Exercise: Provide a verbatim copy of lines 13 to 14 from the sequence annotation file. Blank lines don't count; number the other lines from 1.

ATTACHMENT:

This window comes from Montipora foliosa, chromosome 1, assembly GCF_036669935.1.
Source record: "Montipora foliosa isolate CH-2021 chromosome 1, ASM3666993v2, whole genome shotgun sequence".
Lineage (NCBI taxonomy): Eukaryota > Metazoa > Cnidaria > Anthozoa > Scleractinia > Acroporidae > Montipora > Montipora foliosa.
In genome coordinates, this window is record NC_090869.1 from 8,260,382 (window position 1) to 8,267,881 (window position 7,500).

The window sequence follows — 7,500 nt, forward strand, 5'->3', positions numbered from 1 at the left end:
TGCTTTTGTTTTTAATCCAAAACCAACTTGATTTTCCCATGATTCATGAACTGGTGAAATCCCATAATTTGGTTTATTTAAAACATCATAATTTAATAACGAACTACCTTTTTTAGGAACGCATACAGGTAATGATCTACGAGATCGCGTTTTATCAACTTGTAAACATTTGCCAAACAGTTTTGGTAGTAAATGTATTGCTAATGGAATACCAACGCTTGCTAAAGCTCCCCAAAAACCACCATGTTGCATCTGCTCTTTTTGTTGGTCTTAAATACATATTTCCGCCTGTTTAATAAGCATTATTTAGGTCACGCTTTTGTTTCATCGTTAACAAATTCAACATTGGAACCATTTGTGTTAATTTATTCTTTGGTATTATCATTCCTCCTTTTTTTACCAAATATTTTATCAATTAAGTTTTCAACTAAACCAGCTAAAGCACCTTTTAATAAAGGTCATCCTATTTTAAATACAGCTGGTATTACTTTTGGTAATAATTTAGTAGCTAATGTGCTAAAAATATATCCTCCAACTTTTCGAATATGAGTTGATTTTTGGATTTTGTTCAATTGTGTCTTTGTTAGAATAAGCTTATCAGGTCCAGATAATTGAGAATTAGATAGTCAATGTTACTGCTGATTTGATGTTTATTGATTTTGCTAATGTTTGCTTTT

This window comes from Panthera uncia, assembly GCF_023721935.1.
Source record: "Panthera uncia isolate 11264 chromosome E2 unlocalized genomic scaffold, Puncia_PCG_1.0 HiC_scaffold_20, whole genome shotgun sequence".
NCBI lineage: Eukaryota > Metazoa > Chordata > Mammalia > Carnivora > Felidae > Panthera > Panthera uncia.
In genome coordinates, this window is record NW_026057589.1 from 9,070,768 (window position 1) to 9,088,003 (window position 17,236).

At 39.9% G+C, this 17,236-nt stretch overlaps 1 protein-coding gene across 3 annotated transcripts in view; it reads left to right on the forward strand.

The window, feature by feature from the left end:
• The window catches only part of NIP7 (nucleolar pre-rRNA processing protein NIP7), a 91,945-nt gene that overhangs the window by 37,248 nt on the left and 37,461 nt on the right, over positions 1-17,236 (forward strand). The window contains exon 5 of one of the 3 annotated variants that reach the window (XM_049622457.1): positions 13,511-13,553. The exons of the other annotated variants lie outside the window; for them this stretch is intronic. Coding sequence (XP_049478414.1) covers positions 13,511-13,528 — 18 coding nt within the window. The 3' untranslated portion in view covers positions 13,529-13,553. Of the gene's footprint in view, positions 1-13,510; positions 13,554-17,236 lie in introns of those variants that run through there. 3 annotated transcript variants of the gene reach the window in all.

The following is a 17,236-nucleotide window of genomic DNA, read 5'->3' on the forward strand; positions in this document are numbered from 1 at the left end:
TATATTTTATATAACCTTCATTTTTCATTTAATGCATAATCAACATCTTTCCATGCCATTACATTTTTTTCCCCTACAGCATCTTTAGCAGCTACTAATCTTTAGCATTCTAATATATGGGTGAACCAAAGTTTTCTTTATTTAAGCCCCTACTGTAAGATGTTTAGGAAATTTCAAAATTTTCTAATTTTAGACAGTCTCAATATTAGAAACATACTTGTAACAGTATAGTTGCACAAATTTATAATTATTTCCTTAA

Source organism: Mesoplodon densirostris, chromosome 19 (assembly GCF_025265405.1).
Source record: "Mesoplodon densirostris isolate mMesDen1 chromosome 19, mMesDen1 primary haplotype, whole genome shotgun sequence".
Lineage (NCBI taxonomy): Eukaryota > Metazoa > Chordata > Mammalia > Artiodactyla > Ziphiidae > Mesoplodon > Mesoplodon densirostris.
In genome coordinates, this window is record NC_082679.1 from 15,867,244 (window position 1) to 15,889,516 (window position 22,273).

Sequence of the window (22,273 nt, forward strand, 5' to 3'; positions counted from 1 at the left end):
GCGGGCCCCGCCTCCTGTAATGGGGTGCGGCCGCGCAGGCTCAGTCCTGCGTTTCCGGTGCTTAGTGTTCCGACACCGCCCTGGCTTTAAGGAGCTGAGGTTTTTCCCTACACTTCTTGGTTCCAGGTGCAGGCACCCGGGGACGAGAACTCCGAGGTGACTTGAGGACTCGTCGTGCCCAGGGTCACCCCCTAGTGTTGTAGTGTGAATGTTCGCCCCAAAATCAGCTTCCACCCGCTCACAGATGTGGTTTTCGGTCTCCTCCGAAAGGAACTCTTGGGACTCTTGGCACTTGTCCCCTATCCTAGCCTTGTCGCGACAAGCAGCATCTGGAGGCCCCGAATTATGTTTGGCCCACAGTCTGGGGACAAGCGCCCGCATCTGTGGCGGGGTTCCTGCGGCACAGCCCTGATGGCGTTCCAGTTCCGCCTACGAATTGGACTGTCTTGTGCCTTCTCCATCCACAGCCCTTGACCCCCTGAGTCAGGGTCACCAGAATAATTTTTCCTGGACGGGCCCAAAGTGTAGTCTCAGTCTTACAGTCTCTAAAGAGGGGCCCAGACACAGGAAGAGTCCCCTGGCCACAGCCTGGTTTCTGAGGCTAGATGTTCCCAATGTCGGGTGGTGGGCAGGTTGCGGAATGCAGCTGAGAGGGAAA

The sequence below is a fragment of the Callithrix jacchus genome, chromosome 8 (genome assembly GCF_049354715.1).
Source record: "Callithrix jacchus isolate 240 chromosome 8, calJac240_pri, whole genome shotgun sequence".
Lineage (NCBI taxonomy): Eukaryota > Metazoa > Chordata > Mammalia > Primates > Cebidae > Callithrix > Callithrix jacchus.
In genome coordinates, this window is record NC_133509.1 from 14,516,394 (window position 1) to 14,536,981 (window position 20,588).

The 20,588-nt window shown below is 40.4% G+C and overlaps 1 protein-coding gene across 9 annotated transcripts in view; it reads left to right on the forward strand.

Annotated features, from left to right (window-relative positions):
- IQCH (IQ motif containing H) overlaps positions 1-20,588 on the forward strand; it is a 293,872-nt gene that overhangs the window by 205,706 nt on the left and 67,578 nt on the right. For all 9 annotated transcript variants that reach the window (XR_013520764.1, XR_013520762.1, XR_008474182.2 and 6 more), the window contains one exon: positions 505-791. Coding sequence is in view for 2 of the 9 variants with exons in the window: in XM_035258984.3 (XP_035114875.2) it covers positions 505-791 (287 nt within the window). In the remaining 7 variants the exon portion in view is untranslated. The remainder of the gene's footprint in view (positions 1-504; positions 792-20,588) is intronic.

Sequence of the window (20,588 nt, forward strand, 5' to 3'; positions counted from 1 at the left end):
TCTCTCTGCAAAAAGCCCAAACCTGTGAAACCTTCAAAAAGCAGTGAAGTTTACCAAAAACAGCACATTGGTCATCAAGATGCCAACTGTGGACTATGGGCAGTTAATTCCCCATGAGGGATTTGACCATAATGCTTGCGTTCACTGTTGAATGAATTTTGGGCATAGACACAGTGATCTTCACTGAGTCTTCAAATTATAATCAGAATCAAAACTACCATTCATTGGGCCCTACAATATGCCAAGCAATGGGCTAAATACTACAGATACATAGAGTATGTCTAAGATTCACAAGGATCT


• The window catches only part of NIP7 (nucleolar pre-rRNA processing protein NIP7), a 91,945-nt gene that overhangs the window by 37,248 nt on the left and 37,461 nt on the right, over positions 1-17,236 (forward strand). The window contains exon 5 of one of the 3 annotated variants that reach the window (XM_049622457.1): positions 13,511-13,553. The exons of the other annotated variants lie outside the window; for them this stretch is intronic. Coding sequence (XP_049478414.1) covers positions 13,511-13,528 — 18 coding nt within the window. The 3' untranslated portion in view covers positions 13,529-13,553. Of the gene's footprint in view, positions 1-13,510; positions 13,554-17,236 lie in introns of those variants that run through there. 3 annotated transcript variants of the gene reach the window in all.

The following is a 17,236-nucleotide window of genomic DNA, read 5'->3' on the forward strand; positions in this document are numbered from 1 at the left end: